I do believe we are fighting a war here in this country. I believe we are fighting many wars on many different fronts and the battle rages on many different levels. but I think all the wars combined leave us in the position of fighting for our country and its fundamental values like no other time in generations. perhaps the battle we now fight is as important if not more so since the civil rights movement in the sixties. I think these battles have reached such a fever pitch and is having such a detrimental effect on all of us that we are now at a critical juncture that will decide the fate and future of this country as we know it.
I wake every morning and read about, see and witness these battles. we have been involved in a self declared war on poverty since 1964. but the real war was never on poverty. it was fought between two very different set of values and ideals and visions of where this country was going and whether or not it should assist the most vulnerable and poorest of the citizens in coming with it or leave them behind to continue to struggle. on the surface we made the correct decision and decided to attempt to aid the poor and raise them up to a level where they too could enjoy the rewards of the American dream. but the war on poverty has become the war of the two major political parties in this country and it is being fought at the expense of the very ones the war was designed to rescue. the poor have become collateral damage of the political parties and their willingness to allow needless casualties for the sake of their own agendas and ideologies. we have fought this war on poverty with no real ammunition and no clear cut vision of the ultimate goal of eliminating it. it has denigrated into nothing more than a topic to be brought to the forefront in election years and the debate on whether to continue, abandon or how to do either has become nothing more than a springboard for politicians to put forth their party platforms during election and pre election speeches. we have weakened our fight by a subtle attempt to make poverty and lack of opportunity a racial issue. it's not a racial issue and hasn't been for years. it's an issue of the failure of our national leaders and representatives to safeguard our economy and our middle class. they have abandoned our inner cities and our middle class....regardless of their color.
hunger came with poverty and so the battle eventually spread to include this enemy also.while we have made great strides on alleviating hunger in this country, it is for the moment a continuing battle. we have achieved these victories despite efforts from self declared experts and economists who have never experienced a day of hunger in their lives. we have achieved some victories over hunger despite the best efforts of politicians to allow the elderly, children and women to go without food. we are winning this battle, but will continue to do so only if we silence the politicians and policy makers who somehow think the poor do not need assistance to obtain food and to cut the very programs that have been successful in delivering much needed relief to those fighting to feed themselves and their families.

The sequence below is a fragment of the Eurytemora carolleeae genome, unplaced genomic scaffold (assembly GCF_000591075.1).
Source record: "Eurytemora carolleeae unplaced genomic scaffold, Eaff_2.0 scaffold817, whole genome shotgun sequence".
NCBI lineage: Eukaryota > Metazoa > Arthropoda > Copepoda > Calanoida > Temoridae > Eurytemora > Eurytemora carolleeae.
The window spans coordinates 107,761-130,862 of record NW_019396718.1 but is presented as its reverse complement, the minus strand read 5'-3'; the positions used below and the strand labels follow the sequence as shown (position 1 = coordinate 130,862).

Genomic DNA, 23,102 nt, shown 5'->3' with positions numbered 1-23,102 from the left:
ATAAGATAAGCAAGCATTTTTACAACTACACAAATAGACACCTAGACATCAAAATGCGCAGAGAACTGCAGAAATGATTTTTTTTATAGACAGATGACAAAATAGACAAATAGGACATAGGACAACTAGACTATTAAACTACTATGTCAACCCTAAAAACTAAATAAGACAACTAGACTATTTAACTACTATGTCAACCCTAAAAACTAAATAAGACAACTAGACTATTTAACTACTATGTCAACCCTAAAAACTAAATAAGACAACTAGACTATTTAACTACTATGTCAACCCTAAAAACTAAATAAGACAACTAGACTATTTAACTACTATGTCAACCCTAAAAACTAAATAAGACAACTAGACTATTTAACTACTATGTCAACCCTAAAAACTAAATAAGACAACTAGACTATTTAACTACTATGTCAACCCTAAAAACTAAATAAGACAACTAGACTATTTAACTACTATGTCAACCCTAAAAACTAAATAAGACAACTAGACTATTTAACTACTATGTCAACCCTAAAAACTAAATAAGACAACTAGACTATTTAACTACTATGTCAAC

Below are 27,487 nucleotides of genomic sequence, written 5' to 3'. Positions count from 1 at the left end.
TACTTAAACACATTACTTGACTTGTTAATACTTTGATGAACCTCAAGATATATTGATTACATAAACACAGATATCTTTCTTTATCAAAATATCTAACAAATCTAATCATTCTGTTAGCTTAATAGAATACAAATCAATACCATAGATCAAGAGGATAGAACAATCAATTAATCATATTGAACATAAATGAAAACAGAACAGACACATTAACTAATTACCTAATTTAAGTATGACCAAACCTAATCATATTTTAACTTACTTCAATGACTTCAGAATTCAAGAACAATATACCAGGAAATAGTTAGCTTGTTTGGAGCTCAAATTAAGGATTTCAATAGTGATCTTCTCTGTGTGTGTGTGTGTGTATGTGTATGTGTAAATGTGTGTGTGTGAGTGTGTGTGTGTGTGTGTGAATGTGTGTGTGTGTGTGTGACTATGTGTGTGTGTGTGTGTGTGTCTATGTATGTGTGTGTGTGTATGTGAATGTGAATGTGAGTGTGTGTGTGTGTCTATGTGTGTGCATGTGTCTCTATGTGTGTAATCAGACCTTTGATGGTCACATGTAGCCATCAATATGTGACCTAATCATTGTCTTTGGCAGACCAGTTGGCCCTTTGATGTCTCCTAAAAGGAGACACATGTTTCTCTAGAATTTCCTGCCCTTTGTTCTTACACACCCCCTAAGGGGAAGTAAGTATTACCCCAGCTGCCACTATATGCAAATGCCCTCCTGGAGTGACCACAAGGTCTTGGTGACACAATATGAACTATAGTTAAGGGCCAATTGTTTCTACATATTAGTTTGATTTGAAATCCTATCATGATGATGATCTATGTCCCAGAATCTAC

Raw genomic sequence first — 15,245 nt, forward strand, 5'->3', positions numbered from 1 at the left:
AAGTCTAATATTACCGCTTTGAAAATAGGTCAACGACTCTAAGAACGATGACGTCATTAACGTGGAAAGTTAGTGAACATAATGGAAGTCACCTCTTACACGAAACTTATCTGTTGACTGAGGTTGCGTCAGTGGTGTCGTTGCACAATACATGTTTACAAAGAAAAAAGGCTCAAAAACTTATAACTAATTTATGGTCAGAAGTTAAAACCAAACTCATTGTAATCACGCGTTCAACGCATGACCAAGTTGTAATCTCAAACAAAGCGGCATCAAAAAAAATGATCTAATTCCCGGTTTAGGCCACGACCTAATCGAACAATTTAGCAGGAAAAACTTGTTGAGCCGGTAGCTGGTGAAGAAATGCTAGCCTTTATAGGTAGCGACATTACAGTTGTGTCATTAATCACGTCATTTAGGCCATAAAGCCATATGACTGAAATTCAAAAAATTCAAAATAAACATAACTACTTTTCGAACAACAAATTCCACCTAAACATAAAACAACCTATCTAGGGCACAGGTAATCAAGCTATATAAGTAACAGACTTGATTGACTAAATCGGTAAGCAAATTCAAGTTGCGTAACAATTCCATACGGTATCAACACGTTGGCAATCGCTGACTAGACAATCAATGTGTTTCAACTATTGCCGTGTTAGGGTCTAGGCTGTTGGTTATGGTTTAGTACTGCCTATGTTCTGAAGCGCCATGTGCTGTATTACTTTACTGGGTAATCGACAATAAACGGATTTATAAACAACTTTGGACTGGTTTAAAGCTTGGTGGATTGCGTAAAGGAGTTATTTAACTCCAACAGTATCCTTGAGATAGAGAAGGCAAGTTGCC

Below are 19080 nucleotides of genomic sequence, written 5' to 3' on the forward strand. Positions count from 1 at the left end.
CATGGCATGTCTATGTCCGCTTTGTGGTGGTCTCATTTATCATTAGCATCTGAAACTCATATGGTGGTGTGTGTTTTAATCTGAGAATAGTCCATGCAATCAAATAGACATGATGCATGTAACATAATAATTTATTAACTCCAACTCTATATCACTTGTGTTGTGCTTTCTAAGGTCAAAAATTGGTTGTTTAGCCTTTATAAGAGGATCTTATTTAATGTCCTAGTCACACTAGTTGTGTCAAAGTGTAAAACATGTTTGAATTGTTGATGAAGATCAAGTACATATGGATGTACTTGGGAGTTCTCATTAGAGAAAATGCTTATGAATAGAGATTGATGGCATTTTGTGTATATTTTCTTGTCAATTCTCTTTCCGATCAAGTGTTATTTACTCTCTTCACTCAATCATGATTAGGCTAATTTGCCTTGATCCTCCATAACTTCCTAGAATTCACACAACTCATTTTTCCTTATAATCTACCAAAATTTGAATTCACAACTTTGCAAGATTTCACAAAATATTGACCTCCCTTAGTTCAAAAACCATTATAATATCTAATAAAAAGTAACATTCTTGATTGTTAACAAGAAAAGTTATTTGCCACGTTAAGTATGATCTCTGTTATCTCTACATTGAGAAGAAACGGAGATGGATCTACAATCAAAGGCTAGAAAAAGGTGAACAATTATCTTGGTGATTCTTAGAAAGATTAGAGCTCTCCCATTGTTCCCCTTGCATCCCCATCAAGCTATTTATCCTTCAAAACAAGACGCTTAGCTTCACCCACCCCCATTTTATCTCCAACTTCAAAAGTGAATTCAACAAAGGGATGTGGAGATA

I witness personally the fight against homelessness. but it's not a fight against homelessness at all. it's a fight between different coalitions, agencies and advocates on the best way to reduce and end the problem of homelessness in America. it is an argument of money, resources and how to acquire, distribute and utilize those resources while appearing on the surface to actually be housing the homeless. this fight is rapidly being lost. it has been a stalemate from its inception and the battle lines have never been moved. this war in particular is one of very enormous cost both in money and human respects. the human cost is perhaps the most expensive because this war knows no race, no gender, no sexual orientation, religion or social standing. you can become a victim of this war quickly and become one of its refugees when you least expect it. the battle lines may not have changed but the war zone has continued to expand and now touches all of America. it was at one time an urban war but has now become an all encompassing one that has found its way into every part of America and all levels of our lives. we have become acutely aware of homelessness and the fight on it not because we have finally recognized the importance of this social injustice, but because it has effected people in our own community. it has effected families that we are familiar with. it has effected our young children and our elderly population. each one of us now probably knows someone who is homeless or is aware of someone who is.